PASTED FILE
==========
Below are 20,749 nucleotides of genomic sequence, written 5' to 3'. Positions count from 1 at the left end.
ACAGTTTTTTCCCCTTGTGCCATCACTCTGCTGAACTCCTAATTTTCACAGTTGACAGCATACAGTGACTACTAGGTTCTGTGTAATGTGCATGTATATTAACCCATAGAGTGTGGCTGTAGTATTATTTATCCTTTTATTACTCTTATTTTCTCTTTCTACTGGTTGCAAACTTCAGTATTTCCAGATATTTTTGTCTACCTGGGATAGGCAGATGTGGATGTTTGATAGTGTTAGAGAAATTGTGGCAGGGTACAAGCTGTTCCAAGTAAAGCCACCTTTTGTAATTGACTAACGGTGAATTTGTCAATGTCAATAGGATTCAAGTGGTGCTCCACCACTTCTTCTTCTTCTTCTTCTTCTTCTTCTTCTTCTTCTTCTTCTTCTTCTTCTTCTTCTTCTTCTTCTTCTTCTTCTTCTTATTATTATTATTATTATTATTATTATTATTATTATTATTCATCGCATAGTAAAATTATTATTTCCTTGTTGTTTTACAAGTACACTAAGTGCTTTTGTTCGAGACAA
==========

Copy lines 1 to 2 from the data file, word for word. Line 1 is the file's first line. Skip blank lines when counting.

Below are 20,749 nucleotides of genomic sequence, written 5' to 3'. Positions count from 1 at the left end.
ACAGTTTTTTCCCCTTGTGCCATCACTCTGCTGAACTCCTAATTTTCACAGTTGACAGCATACAGTGACTACTAGGTTCTGTGTAATGTGCATGTATATTAACCCATAGAGTGTGGCTGTAGTATTATTTATCCTTTTATTACTCTTATTTTCTCTTTCTACTGGTTGCAAACTTCAGTATTTCCAGATATTTTTGTCTACCTGGGATAGGCAGATGTGGATGTTTGATAGTGTTAGAGAAATTGTGGCAGGGTACAAGCTGTTCCAAGTAAAGCCACCTTTTGTAATTGACTAACGGTGAATTTGTCAATGTCAATAGGATTCAAGTGGTGCTCCACCACTTCTTCTTCTTCTTCTTCTTCTTCTTCTTCTTCTTCTTCTTCTTCTTCTTCTTCTTCTTCTTCTTCTTCTTCTTCTTCTTATTATTATTATTATTATTATTATTATTATTATTATTATTCATCGCATAGTAAAATTATTATTTCCTTGTTGTTTTACAAGTACACTAAGTGCTTTTGTTCGAGACAA